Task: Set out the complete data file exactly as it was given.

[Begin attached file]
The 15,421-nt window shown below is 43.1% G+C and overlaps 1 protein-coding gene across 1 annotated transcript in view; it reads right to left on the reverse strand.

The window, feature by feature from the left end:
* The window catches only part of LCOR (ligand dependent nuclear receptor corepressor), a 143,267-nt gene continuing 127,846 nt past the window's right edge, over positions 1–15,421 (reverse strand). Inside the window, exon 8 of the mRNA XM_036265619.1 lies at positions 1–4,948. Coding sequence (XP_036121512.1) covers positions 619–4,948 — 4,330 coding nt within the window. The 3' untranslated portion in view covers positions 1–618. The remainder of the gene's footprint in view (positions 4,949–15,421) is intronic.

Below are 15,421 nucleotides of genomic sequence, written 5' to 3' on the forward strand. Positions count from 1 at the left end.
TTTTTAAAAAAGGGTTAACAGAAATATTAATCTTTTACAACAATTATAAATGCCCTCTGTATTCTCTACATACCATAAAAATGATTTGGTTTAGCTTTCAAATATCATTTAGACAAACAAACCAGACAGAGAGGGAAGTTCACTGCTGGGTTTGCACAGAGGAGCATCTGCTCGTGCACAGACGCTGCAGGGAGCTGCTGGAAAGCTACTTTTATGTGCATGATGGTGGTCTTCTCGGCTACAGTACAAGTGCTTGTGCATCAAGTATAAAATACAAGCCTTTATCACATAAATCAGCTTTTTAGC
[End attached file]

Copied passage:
The 15,421-nt window shown below is 43.1% G+C and overlaps 1 protein-coding gene across 1 annotated transcript in view; it reads right to left on the reverse strand.

The window, feature by feature from the left end:
* The window catches only part of LCOR (ligand dependent nuclear receptor corepressor), a 143,267-nt gene continuing 127,846 nt past the window's right edge, over positions 1–15,421 (reverse strand). Inside the window, exon 8 of the mRNA XM_036265619.1 lies at positions 1–4,948. Coding sequence (XP_036121512.1) covers positions 619–4,948 — 4,330 coding nt within the window. The 3' untranslated portion in view covers positions 1–618. The remainder of the gene's footprint in view (positions 4,949–15,421) is intronic.

Below are 15,421 nucleotides of genomic sequence, written 5' to 3' on the forward strand. Positions count from 1 at the left end.
TTTTTAAAAAAGGGTTAACAGAAATATTAATCTTTTACAACAATTATAAATGCCCTCTGTATTCTCTACATACCATAAAAATGATTTGGTTTAGCTTTCAAATATCATTTAGACAAACAAACCAGACAGAGAGGGAAGTTCACTGCTGGGTTTGCACAGAGGAGCATCTGCTCGTGCACAGACGCTGCAGGGAGCTGCTGGAAAGCTACTTTTATGTGCATGATGGTGGTCTTCTCGGCTACAGTACAAGTGCTTGTGCATCAAGTATAAAATACAAGCCTTTATCACATAAATCAGCTTTTTAGC